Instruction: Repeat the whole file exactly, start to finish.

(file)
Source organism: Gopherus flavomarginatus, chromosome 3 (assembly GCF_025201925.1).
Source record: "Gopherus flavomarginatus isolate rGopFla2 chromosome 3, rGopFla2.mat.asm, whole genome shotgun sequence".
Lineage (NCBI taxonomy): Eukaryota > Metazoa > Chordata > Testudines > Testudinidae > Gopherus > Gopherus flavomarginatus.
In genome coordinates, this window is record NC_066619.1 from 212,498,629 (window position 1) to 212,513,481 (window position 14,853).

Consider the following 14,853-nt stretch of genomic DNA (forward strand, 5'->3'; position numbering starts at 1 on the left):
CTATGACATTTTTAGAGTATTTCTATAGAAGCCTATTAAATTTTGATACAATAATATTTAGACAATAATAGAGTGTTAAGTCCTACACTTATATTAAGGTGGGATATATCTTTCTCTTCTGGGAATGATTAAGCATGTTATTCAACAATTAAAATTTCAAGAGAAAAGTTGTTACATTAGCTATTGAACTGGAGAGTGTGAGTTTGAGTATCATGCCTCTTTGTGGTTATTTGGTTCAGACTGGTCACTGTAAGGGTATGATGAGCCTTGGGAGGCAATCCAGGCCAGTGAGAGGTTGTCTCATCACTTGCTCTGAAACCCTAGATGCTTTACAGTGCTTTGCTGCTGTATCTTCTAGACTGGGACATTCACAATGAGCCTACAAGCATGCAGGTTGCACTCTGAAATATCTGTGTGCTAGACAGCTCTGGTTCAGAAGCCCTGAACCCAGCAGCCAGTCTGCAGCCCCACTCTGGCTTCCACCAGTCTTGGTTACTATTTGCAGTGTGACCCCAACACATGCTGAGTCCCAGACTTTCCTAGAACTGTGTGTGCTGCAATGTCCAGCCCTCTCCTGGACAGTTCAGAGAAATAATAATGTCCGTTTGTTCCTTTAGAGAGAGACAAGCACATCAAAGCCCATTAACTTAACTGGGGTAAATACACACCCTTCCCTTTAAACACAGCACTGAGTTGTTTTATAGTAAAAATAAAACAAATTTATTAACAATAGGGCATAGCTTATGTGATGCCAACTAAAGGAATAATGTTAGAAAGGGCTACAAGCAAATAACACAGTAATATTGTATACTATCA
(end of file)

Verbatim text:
Source organism: Gopherus flavomarginatus, chromosome 3 (assembly GCF_025201925.1).
Source record: "Gopherus flavomarginatus isolate rGopFla2 chromosome 3, rGopFla2.mat.asm, whole genome shotgun sequence".
Lineage (NCBI taxonomy): Eukaryota > Metazoa > Chordata > Testudines > Testudinidae > Gopherus > Gopherus flavomarginatus.
In genome coordinates, this window is record NC_066619.1 from 212,498,629 (window position 1) to 212,513,481 (window position 14,853).

Consider the following 14,853-nt stretch of genomic DNA (forward strand, 5'->3'; position numbering starts at 1 on the left):
CTATGACATTTTTAGAGTATTTCTATAGAAGCCTATTAAATTTTGATACAATAATATTTAGACAATAATAGAGTGTTAAGTCCTACACTTATATTAAGGTGGGATATATCTTTCTCTTCTGGGAATGATTAAGCATGTTATTCAACAATTAAAATTTCAAGAGAAAAGTTGTTACATTAGCTATTGAACTGGAGAGTGTGAGTTTGAGTATCATGCCTCTTTGTGGTTATTTGGTTCAGACTGGTCACTGTAAGGGTATGATGAGCCTTGGGAGGCAATCCAGGCCAGTGAGAGGTTGTCTCATCACTTGCTCTGAAACCCTAGATGCTTTACAGTGCTTTGCTGCTGTATCTTCTAGACTGGGACATTCACAATGAGCCTACAAGCATGCAGGTTGCACTCTGAAATATCTGTGTGCTAGACAGCTCTGGTTCAGAAGCCCTGAACCCAGCAGCCAGTCTGCAGCCCCACTCTGGCTTCCACCAGTCTTGGTTACTATTTGCAGTGTGACCCCAACACATGCTGAGTCCCAGACTTTCCTAGAACTGTGTGTGCTGCAATGTCCAGCCCTCTCCTGGACAGTTCAGAGAAATAATAATGTCCGTTTGTTCCTTTAGAGAGAGACAAGCACATCAAAGCCCATTAACTTAACTGGGGTAAATACACACCCTTCCCTTTAAACACAGCACTGAGTTGTTTTATAGTAAAAATAAAACAAATTTATTAACAATAGGGCATAGCTTATGTGATGCCAACTAAAGGAATAATGTTAGAAAGGGCTACAAGCAAATAACACAGTAATATTGTATACTATCA